watchdog group on chemicals, products and wastes today urged government
regulators to ban the over-the-counter sale of mercury, a highly toxic
“Despite global recognition that mercury is hazardous to health and ecosystems
with the adoption of the Minamata Convention on Mercury, we still find liquid
mercury being sold over-the-counter, particularly in dental supply stores,”
said Thony Dizon, Coordinator, EcoWaste Coalition’s Project Protect.
“If you have the money, you can easily buy as much as you want without any
question being asked,” he said.
“We find this worrisome as unhampered sales may lead to mercury being used for unauthorized
applications,” he emphasized.
“Severely restricting the retail sale of mercury will contribute to the country’s
ongoing efforts to implement the Minamata Convention,” added Dizon, who also noted
that governments are currently meeting in Jordan to conduct the final
negotiations ahead of the anticipated entry into force of the mercury treaty
late this year or in 2017.
The Convention, which the Philippines signed in 2013, recognizes mercury “as a
substance producing significant adverse neurological and other health effects,
with particular concerns expressed about its harmful effects on unborn children
“Reckless handling may result in accidental spillage that could expose store
workers and customers to toxic mercury.
Exposure to mercury via ingestion, inhalation or skin absorption even at
low levels is detrimental to health,” Dizon warned.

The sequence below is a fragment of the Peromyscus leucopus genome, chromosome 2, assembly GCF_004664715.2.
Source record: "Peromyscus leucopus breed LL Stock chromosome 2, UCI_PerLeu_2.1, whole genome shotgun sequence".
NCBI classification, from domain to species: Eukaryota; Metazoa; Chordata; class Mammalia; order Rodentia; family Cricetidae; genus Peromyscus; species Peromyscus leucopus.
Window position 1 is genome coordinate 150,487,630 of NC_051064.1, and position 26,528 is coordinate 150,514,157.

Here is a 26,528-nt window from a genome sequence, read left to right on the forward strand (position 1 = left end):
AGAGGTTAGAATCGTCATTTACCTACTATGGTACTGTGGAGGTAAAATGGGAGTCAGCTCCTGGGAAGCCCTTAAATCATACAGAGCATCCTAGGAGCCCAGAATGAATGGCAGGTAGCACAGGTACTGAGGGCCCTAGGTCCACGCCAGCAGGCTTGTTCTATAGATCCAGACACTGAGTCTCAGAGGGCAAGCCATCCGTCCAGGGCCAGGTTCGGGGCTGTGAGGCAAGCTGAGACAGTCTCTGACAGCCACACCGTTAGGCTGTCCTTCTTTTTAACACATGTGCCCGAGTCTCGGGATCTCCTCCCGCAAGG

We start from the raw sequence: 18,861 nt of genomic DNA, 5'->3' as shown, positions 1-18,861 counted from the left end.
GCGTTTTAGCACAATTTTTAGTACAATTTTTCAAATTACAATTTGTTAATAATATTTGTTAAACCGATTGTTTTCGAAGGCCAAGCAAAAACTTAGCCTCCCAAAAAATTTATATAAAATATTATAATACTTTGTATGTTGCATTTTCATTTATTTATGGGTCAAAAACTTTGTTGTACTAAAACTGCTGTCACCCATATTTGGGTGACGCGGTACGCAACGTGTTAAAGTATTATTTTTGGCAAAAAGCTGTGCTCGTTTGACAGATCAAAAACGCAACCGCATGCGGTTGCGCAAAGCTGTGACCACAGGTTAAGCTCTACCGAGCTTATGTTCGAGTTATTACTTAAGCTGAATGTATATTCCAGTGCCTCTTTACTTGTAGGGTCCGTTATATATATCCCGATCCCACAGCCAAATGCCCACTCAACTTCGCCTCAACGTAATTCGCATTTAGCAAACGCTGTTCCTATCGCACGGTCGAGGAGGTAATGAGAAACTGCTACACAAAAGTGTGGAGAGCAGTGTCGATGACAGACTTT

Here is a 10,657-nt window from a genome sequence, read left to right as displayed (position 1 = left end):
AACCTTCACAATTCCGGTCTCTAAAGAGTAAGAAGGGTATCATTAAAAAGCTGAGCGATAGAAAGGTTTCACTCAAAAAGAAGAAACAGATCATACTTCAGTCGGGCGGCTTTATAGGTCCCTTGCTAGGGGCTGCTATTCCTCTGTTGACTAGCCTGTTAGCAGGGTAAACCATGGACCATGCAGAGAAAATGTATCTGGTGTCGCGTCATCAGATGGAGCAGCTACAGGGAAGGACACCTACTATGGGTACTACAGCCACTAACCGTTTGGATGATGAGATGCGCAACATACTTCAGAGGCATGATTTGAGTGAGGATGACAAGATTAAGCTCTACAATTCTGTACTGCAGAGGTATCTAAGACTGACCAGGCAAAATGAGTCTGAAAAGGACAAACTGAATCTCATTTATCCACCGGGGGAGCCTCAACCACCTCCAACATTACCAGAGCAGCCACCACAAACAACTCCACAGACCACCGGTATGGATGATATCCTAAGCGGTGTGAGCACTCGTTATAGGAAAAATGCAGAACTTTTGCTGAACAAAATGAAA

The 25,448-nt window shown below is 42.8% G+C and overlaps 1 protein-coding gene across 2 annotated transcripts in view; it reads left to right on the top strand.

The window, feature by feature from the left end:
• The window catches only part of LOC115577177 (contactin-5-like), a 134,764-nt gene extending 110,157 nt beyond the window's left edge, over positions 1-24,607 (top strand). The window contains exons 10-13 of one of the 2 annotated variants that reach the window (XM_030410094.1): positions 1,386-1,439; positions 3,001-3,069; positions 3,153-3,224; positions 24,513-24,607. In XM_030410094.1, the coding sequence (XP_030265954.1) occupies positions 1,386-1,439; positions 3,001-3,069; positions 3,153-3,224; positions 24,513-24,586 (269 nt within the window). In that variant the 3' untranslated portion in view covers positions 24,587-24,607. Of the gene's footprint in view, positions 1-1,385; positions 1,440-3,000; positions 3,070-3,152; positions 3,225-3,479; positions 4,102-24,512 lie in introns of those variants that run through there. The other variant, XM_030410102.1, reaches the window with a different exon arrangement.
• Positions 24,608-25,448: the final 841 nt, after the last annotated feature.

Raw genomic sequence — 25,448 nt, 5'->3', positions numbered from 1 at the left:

On Saturday, the EcoWaste Coalition went store-hopping to check the current
practice on the sale of mercury in shops selling dental supplies in Quiapo and
Four of the 10 stores visited sell mercury in liquid form that is contained in
miniature clear glass bottles and sold for P85-P95 for 5 grams and P150 for 10
grams of mercury. All four bottles
procured provided no toxic warning or cautionary text at all.
In light of the unrestricted sale of mercury in dental supply stores, the
EcoWaste Coalition urged the authorities to expedite the issuance of a
regulation that will phase out or phase down the use of mercury in dental care
with a short deadline.
“While the regulation is being finalized, we urge the government to immediately
stop the over-the-counter sale of mercury in dental supply stores and to impose
stringent restrictions to prevent unauthorized uses of mercury such as in
artisanal and small-scale gold mining, which is the suspected end point in
‘dental mercury’ trade,” Dizon said.
The use of mercury in mineral processing, particularly in small-scale mining
activities, is strictly prohibited by the Department of Environment and Natural
Resources (DENR) pursuant to Executive Order No. 79 issued by President Benigno
S. Aquino III in 2012.
Last January, the EcoWaste Coalition joined by 14 other public interest groups
wrote to the Environmental Management Bureau to support the position paper
submitted by the World Alliance for Mercury-Free Dentistry (WAMFD) for a
time-specific phase down of dental amalgam under the Chemical Control Order for
Mercury and Mercury Compounds, which is undergoing review and revision.
“Phasing down amalgam use on a timeline with an end date and transitioning to
non-mercury alternatives is the only way to reduce – and eventually eliminate –
this significant source of mercury that threatens our environment,” the WAMFD